Region-based segmentation approaches examine pixels in an image and form disjoint regions by merging neighborhood pixels with homogeneity properties based on a predefined similarity criterion. Suppose that I represents an image that is segmented into N regions, each of which is denoted as R where i = 1, 2,..., N, the regions must satisfy the following properties:

where £(•) is a logical predicate. The original image can be exactly assembled by putting all regions together (Eq. 3.9) and there should be no overlapping between any two regions R and Rj for i = j (Eq. 3.10). The logical predicate L( ) contains a set of rules (usually a set of homogeneity criteria) that must be satisfied by all pixels within a given region (Eq. 3.11), and it fails in the union of two regions since merging two distinct regions will result in an inhomogeneous region (Eq. 3.12).

The simplest region-based segmentation technique is the region growing, which is used to extract a connected region of similar pixels from an image [36]. The region growing algorithm requires a similarity measure that determines the inclusion of pixels in the region and a stopping criterion that terminates the growth of the region. Typically, it starts with a pixel (or a collection of pixels) called seed that belongs to the target ROI. The seed can be chosen by the operator or determined by an automatic seed finding algorithm. The neighborhood of each seed is then inspected and pixels similar enough to the seed are added to the corresponding region where the seed is, and therefore, the region is growing and its shape is also changing. The growing process is repeated until no pixel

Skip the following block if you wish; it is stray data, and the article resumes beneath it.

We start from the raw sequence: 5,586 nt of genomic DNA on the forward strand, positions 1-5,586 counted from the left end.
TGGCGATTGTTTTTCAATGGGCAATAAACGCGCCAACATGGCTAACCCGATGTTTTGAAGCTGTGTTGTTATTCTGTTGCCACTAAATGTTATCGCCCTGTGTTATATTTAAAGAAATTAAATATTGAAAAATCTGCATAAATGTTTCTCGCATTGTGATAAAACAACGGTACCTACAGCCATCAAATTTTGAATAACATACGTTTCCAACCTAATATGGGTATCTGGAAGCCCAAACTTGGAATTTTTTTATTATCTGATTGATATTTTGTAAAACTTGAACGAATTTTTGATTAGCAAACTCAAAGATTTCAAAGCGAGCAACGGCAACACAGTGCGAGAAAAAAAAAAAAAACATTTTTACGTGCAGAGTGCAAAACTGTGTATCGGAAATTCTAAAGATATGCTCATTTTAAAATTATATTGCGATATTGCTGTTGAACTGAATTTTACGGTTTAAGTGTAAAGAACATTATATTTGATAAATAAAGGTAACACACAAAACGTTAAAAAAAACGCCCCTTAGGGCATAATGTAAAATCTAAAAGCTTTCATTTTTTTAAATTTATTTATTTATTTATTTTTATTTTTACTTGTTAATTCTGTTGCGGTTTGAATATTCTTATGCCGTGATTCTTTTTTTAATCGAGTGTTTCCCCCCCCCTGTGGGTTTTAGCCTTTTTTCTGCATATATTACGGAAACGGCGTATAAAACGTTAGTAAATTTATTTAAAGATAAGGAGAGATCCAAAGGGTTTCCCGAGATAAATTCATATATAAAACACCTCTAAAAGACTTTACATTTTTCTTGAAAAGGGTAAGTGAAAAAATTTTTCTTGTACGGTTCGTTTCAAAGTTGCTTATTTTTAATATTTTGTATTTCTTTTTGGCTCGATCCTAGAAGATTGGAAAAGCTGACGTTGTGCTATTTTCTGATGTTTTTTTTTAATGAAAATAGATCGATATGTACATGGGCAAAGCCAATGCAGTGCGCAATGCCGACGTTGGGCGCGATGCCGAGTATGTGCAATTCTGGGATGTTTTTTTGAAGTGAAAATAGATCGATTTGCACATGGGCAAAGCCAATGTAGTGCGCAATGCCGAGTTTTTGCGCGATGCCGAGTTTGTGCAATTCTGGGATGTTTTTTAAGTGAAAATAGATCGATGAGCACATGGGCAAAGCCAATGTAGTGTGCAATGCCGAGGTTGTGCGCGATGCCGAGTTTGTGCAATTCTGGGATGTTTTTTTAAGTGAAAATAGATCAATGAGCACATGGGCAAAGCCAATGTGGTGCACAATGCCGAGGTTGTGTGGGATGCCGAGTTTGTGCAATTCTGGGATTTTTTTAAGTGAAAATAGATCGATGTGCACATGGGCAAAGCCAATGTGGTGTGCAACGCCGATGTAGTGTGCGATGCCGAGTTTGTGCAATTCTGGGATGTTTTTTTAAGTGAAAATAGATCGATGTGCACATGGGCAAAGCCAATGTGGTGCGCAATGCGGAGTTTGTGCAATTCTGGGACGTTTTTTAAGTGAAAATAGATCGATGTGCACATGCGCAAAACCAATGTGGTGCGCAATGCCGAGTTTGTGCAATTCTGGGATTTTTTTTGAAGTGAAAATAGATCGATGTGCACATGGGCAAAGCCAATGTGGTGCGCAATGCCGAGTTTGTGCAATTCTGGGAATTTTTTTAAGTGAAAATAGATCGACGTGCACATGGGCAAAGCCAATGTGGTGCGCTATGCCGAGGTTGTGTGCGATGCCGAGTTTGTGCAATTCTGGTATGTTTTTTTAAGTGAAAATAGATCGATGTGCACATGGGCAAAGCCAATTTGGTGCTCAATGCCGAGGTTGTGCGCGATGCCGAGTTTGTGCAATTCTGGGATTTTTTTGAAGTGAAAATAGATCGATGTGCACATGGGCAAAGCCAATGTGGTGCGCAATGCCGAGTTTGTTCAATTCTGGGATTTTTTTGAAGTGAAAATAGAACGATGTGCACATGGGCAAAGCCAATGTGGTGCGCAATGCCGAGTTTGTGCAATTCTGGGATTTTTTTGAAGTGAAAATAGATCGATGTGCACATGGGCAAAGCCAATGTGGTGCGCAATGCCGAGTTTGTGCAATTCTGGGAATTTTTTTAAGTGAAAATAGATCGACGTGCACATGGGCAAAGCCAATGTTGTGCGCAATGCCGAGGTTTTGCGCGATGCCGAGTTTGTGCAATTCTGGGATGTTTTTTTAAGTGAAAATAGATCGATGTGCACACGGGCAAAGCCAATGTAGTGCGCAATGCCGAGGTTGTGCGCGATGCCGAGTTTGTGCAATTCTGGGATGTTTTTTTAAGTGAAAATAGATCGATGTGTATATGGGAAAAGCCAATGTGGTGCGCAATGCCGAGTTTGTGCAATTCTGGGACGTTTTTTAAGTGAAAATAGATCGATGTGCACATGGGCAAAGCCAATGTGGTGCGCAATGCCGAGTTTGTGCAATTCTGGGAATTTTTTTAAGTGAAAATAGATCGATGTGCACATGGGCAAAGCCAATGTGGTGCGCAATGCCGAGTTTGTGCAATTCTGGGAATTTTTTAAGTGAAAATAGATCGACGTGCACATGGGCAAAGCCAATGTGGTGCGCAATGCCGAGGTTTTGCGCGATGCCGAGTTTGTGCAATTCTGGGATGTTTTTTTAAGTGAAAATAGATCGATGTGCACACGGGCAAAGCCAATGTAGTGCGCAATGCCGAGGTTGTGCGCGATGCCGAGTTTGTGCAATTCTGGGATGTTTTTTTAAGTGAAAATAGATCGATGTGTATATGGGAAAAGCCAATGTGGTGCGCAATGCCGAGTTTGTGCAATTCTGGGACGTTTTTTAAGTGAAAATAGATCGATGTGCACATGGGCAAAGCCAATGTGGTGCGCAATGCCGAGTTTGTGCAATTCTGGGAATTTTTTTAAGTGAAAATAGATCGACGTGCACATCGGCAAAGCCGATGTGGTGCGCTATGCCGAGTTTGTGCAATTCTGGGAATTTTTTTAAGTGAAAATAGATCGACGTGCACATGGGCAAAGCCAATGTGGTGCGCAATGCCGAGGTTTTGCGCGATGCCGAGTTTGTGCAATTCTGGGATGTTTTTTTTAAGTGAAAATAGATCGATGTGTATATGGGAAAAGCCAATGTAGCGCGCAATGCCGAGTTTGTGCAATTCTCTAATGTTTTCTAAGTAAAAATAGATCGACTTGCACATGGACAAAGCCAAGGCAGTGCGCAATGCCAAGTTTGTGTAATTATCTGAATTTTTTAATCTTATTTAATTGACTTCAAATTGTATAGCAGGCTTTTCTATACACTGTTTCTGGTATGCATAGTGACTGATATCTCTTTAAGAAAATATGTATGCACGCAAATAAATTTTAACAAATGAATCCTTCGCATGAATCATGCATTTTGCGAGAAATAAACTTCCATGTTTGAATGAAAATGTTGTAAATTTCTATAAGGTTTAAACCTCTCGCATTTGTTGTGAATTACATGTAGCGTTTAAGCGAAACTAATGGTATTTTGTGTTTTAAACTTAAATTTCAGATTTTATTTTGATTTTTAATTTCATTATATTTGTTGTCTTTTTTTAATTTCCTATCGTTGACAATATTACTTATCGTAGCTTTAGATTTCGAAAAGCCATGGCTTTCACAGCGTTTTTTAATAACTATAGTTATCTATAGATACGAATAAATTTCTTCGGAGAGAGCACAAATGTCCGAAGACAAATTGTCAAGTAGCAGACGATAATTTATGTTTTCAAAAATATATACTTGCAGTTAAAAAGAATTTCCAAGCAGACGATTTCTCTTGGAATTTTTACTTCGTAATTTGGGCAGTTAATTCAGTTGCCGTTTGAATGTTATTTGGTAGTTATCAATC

R n Rj = 0 Wi, j = 1, 2,..., N; i = j L(R) = TRUE for i = 1, 2,...,N L(R U Rj) = FALSE Wi, j = 1, 2,..., N; i = j

can be added to any region. It is possible that some pixels may remain unlabeled when the growing process stops.

Hebert et al. [37] investigated the use of region growing to automated delineation of the blood pool with computer simulations and applied the method to three gated SPECT studies using Tc-99m pertechnetate, and the results were promising. Kim et al. [38] also investigated an integrated approach of region growing and cluster analysis (to be described later) to segment a dynamic [18F]fluorodeoxyglucose (FDG) PET dataset. Although qualitatively reasonable segmentation results were obtained, much more work is needed to overcome the difficulties in the formation of odd segments possibly due to spillover region boundaries, and evaluate the quantitative accuracy of the segmentation results using kinetic parameter estimation.

Region splitting methods take an opposite strategy to the region growing. These methods start from the entire image and examine the homogeneity criteria. If the criteria do not meet, the image (or subimage) is split into two or more subimages. The region splitting process continues until all subimages meet the homogeneity criteria. Region splitting can be implemented by quadtree partitioning. The image is partitioned into four subimages that are represented by nodes in a quadtree, which is a data structure used for efficient storage and representation. The partition procedure is applied recursively on each subimage until each and all of the subimages meet the homogeneity criteria.

The major drawback of region splitting is that the final image may contain adjacent regions R and Rj, which are homogeneous, i.e. L(R U Rj) = TRUE, and ideally this region should be merged. This leads to another technique called split-and-merge, which includes a merging step in the splitting stage, where an inhomogeneous region is split until homogeneous regions are formed. A newly created homogeneous region is checked against its neighboring regions and merged with one or more of these regions if they possess identical properties. However, this strategy does not necessarily produce quadtree partitioning of the image. If quadtree partitioning is used, an additional step may be added to merge adjacent regions (nodes) that meet the homogeneity criterion.

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